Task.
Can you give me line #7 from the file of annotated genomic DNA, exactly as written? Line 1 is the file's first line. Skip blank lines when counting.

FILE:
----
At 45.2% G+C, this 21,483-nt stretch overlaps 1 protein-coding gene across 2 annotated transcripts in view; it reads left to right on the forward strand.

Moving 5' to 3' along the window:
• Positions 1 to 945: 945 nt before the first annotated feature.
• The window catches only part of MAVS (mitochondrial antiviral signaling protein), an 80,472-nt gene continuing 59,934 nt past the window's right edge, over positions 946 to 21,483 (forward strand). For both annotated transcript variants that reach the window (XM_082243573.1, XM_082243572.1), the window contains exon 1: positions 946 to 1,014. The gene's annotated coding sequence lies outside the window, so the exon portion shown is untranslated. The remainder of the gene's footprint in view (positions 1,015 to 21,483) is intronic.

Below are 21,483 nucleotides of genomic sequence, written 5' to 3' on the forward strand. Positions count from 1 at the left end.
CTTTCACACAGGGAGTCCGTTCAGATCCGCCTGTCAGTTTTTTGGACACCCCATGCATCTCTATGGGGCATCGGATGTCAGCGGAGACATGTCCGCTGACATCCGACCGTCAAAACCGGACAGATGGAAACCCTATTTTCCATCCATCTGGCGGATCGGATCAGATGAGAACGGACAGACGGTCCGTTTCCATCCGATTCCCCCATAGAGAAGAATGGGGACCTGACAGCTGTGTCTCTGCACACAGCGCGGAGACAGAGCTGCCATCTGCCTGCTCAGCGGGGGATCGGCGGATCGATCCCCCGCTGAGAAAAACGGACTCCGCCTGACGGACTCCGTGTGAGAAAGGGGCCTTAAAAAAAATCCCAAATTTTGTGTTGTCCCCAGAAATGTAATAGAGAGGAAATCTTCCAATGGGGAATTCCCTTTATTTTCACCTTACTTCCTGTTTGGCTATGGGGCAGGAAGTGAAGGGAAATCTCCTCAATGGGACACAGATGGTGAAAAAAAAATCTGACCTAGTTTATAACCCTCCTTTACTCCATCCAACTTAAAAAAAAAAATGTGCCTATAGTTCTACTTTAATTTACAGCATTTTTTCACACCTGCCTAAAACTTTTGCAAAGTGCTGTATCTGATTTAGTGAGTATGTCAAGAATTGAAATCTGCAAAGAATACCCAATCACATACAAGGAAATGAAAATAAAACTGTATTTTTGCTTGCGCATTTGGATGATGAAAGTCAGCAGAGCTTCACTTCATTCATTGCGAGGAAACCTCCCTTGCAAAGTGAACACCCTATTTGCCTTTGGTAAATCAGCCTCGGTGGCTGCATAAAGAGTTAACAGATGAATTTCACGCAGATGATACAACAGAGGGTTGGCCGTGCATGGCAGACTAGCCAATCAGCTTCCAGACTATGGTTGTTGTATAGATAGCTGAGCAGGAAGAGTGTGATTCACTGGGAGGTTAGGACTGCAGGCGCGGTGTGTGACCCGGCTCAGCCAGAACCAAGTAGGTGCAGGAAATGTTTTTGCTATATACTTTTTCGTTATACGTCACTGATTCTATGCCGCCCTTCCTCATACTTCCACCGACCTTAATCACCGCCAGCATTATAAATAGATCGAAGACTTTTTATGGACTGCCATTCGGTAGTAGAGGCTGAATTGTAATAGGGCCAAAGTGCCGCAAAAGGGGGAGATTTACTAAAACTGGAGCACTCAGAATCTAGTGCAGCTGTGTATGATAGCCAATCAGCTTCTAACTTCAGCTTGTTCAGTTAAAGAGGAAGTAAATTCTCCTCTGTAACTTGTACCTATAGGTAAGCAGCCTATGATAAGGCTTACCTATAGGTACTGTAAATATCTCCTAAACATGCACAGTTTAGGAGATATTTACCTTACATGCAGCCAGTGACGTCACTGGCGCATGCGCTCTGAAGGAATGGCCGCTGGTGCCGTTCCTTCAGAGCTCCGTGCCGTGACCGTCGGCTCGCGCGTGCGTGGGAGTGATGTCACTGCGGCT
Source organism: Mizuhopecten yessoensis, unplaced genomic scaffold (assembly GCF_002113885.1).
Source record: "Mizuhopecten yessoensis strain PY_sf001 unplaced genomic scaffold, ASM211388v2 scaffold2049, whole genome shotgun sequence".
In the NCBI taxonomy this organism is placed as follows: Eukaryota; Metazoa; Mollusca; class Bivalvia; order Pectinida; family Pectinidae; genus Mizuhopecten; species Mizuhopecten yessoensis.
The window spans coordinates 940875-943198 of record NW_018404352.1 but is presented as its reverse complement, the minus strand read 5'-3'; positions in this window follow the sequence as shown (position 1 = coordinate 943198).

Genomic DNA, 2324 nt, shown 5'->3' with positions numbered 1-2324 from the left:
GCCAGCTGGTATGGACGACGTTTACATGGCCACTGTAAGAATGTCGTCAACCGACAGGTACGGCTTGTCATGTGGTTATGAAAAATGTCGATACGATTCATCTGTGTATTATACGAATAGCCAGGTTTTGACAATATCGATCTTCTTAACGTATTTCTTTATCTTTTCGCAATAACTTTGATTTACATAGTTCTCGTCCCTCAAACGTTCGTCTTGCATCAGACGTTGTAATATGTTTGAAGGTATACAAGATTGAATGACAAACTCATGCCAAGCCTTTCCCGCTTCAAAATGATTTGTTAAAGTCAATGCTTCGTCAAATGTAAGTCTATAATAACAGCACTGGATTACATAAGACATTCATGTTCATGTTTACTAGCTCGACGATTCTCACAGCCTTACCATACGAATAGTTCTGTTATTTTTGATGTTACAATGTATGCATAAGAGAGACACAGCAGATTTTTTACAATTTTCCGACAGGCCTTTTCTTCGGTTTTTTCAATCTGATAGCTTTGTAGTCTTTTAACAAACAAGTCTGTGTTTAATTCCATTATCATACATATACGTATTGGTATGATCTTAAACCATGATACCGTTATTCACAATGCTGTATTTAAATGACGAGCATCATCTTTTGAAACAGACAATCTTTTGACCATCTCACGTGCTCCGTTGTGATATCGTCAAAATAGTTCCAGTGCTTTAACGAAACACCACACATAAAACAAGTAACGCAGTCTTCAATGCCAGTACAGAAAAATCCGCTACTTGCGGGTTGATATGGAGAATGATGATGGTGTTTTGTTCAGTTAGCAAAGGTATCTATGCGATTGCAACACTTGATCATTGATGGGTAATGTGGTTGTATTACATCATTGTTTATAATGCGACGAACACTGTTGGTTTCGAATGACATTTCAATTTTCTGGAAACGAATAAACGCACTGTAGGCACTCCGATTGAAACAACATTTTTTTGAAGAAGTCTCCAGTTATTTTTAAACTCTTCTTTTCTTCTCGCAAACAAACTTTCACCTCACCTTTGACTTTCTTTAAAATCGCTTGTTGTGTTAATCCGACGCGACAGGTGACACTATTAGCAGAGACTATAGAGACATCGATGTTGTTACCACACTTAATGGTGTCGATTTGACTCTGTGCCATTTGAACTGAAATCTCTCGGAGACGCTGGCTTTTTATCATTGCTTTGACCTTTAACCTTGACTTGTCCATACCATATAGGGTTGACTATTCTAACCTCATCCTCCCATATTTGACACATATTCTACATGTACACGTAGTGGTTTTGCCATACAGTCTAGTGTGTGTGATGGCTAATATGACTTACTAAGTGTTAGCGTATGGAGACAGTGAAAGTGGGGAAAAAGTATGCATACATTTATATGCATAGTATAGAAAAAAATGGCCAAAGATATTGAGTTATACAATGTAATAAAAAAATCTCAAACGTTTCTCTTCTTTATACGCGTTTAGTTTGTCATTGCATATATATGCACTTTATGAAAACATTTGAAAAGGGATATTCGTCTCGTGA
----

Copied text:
Source organism: Mizuhopecten yessoensis, unplaced genomic scaffold (assembly GCF_002113885.1).